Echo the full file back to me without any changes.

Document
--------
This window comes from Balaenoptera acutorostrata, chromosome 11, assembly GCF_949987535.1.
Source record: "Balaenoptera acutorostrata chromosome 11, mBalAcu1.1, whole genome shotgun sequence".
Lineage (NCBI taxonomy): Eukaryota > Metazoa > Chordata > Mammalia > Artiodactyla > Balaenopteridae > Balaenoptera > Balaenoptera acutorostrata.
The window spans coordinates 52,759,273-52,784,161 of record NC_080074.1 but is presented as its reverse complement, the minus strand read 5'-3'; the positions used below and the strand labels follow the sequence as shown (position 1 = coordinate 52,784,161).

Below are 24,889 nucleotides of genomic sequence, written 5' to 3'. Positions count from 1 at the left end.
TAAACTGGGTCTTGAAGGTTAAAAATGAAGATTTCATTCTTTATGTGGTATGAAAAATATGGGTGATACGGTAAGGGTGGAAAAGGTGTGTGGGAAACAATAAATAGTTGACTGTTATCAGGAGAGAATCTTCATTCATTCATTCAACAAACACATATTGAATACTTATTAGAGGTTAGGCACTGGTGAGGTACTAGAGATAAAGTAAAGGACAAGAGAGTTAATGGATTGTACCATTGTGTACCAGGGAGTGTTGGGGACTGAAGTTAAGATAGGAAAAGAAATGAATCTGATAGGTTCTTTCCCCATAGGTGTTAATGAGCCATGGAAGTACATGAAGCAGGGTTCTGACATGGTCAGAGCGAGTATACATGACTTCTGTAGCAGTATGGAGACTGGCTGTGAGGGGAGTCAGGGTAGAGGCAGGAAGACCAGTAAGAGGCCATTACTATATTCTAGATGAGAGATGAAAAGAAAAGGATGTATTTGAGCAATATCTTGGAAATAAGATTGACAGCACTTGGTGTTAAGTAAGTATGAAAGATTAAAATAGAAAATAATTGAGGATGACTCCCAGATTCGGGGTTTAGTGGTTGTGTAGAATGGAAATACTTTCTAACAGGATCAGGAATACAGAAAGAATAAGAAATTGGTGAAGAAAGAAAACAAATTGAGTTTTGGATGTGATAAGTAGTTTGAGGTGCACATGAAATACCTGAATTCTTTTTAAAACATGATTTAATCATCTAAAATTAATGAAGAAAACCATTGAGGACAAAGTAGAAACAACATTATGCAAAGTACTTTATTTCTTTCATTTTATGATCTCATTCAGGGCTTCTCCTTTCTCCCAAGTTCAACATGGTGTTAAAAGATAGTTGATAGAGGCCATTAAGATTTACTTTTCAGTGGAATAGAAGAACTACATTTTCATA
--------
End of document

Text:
This window comes from Balaenoptera acutorostrata, chromosome 11, assembly GCF_949987535.1.
Source record: "Balaenoptera acutorostrata chromosome 11, mBalAcu1.1, whole genome shotgun sequence".
Lineage (NCBI taxonomy): Eukaryota > Metazoa > Chordata > Mammalia > Artiodactyla > Balaenopteridae > Balaenoptera > Balaenoptera acutorostrata.
The window spans coordinates 52,759,273-52,784,161 of record NC_080074.1 but is presented as its reverse complement, the minus strand read 5'-3'; the positions used below and the strand labels follow the sequence as shown (position 1 = coordinate 52,784,161).

Below are 24,889 nucleotides of genomic sequence, written 5' to 3'. Positions count from 1 at the left end.
TAAACTGGGTCTTGAAGGTTAAAAATGAAGATTTCATTCTTTATGTGGTATGAAAAATATGGGTGATACGGTAAGGGTGGAAAAGGTGTGTGGGAAACAATAAATAGTTGACTGTTATCAGGAGAGAATCTTCATTCATTCATTCAACAAACACATATTGAATACTTATTAGAGGTTAGGCACTGGTGAGGTACTAGAGATAAAGTAAAGGACAAGAGAGTTAATGGATTGTACCATTGTGTACCAGGGAGTGTTGGGGACTGAAGTTAAGATAGGAAAAGAAATGAATCTGATAGGTTCTTTCCCCATAGGTGTTAATGAGCCATGGAAGTACATGAAGCAGGGTTCTGACATGGTCAGAGCGAGTATACATGACTTCTGTAGCAGTATGGAGACTGGCTGTGAGGGGAGTCAGGGTAGAGGCAGGAAGACCAGTAAGAGGCCATTACTATATTCTAGATGAGAGATGAAAAGAAAAGGATGTATTTGAGCAATATCTTGGAAATAAGATTGACAGCACTTGGTGTTAAGTAAGTATGAAAGATTAAAATAGAAAATAATTGAGGATGACTCCCAGATTCGGGGTTTAGTGGTTGTGTAGAATGGAAATACTTTCTAACAGGATCAGGAATACAGAAAGAATAAGAAATTGGTGAAGAAAGAAAACAAATTGAGTTTTGGATGTGATAAGTAGTTTGAGGTGCACATGAAATACCTGAATTCTTTTTAAAACATGATTTAATCATCTAAAATTAATGAAGAAAACCATTGAGGACAAAGTAGAAACAACATTATGCAAAGTACTTTATTTCTTTCATTTTATGATCTCATTCAGGGCTTCTCCTTTCTCCCAAGTTCAACATGGTGTTAAAAGATAGTTGATAGAGGCCATTAAGATTTACTTTTCAGTGGAATAGAAGAACTACATTTTCATA